This is a series of photos that I thought might help folk wanting to understand spoon carving forms.
Below is a spoon I did for Norman Stevens’ spoon collection, it is carved in almond wood – which is so dense I did not need to use a bent branch to make a strong spoon. The flecks are medullar rays, which all hardwoods have, but are especially clear in some woods.
Notice how the front of the bowl comes out nearly flat – this makes it comfortable to eat with, (just like a metal table spoon) and is much stronger than curving the tip up – which would mean weak end grain.
Note the thicker wood at the back of the bowl – this is for strength because, being curved up it has short grain fibers – thus it needs extra thickness here.
The spine or backbone is of course for strength where a spoon is most challenged by leverage.
To give definition to the forms I like to use ‘curved ribbons’ as I call the twists the forms take as they move from side, to back, to front.
These forms I learned in my winter spent in northern Sweden, much of it with my mentor Ville Sundquist. There wooden utinsels are not a decoration, but a much richer wonderful and normal part of everyday’s life. They are made to feel beautiful to the mouth, lovely to the eye, a pleasure to the hand, and engineered to last well with many years of daily use.
I was sent a good question about spoon design, here it is and my answer:
What is the purpose for the bend in the bowl of your spoon blanks?
What a great question, and in 20 some years I have never been asked it!
Common metal eating spoons range from as little as 5 degrees to as much as 25 degrees – handle to bowl angle. In our eating spoon blanks I chose about 15 degrees, however they are considerably thicker than is needed for a finished spoon – giving much latitude to the carver. There has to be some angle and drop to the spoon bowl – relative to the handle – in order to dip down into a bowl or plate and still lift something up. Take a good luck at the metal spoons you are perhaps used to eating with to observe both the drop and angle. Also, most metal spoons can be bent, so try bending one to different angles to gain an opinion of what angle to use for which type of spoon. Serving spoons can have as much as 70 degrees, cooking spoon as little as 5 degrees. Of course, as soon as one gets much past 15 degrees its especially preferable to use a bent branch so the grain follows the curve.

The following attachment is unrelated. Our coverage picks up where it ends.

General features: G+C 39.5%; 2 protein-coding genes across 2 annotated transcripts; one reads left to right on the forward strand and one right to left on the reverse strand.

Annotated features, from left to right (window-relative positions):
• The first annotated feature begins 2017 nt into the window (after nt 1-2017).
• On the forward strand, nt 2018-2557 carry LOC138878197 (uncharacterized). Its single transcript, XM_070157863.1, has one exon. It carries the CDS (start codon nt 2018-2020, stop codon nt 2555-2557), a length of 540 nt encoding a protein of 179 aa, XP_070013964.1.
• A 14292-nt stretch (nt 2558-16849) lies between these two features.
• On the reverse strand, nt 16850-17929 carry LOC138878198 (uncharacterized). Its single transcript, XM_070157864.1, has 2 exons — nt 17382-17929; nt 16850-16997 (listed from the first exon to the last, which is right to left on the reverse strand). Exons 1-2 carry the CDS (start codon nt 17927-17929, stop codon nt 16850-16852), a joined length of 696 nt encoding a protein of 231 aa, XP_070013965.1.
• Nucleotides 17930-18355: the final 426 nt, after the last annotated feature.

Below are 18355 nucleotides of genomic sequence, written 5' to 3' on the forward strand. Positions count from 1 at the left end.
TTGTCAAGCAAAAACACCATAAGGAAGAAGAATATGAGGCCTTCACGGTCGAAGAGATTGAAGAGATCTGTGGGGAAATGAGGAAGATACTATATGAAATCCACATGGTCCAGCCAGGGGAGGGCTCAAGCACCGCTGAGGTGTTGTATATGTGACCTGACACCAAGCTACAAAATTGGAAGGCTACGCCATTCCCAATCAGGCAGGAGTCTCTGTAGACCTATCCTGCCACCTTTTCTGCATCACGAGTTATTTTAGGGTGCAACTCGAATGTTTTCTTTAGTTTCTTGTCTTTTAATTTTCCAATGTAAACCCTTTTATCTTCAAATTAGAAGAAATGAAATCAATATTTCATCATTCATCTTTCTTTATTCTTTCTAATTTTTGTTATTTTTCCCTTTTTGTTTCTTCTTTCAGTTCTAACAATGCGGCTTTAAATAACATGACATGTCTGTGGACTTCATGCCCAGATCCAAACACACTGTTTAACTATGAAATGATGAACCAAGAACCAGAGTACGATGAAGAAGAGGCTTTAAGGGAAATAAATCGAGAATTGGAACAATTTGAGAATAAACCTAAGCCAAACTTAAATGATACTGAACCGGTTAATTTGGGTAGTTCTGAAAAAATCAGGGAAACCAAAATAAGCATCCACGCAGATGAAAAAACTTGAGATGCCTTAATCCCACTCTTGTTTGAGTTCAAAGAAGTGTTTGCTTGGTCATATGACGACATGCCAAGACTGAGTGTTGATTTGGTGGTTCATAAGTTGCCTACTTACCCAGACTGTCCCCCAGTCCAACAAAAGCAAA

The series of photos below is of a 12″ Birch spoon carved by Jogge Sundquist for us when he visited us a few years ago. It has had constant use since then, countless times stirring tomatoe sauce, dark fruit sauces like berry and currant – yet it still looks new! This is because of 3 things: his careful attention to the bent branches’ grain, limiting end grain, and the flaxseed oil treatment.
Pay attention to the same important design considerations spoken of in the almond spoon, the essentials are all here of course, he’s one of my teachers – the important internal engineering is still the same, even when the style is different.
Notice the grain lines in the top and bottom view of the bowl – how they go to the end of the spoon as nearly straight lines – this tells something very important about this spoon! It says there is no end grain on the most important part of the spoon’s bowl – the bowl follows the bent branch’s grain exactly. This means it will never break from weakness, it will not absorb stains from food, nor absorb excess water (which leads eventually to cracking in less well carved spooons)
His inscription? This is Jogge’s wonderful quirky twist on an old tradition of personalizing a spoon for someone. In this case he knew I like hot spicy food.
In Jogge’s lifetime of carving he has mastered many styles of work – from refined and polished – to direct from the axe. In this spoon Jogge wanted to show decisive, bold, strong, direct form – straight from the knife. Very little of this spoon was ever sanded. Wood is never smoother than directly from skillful cuts with a very sharp knife.
This spoon proclaims: Use me every day! and we surely do.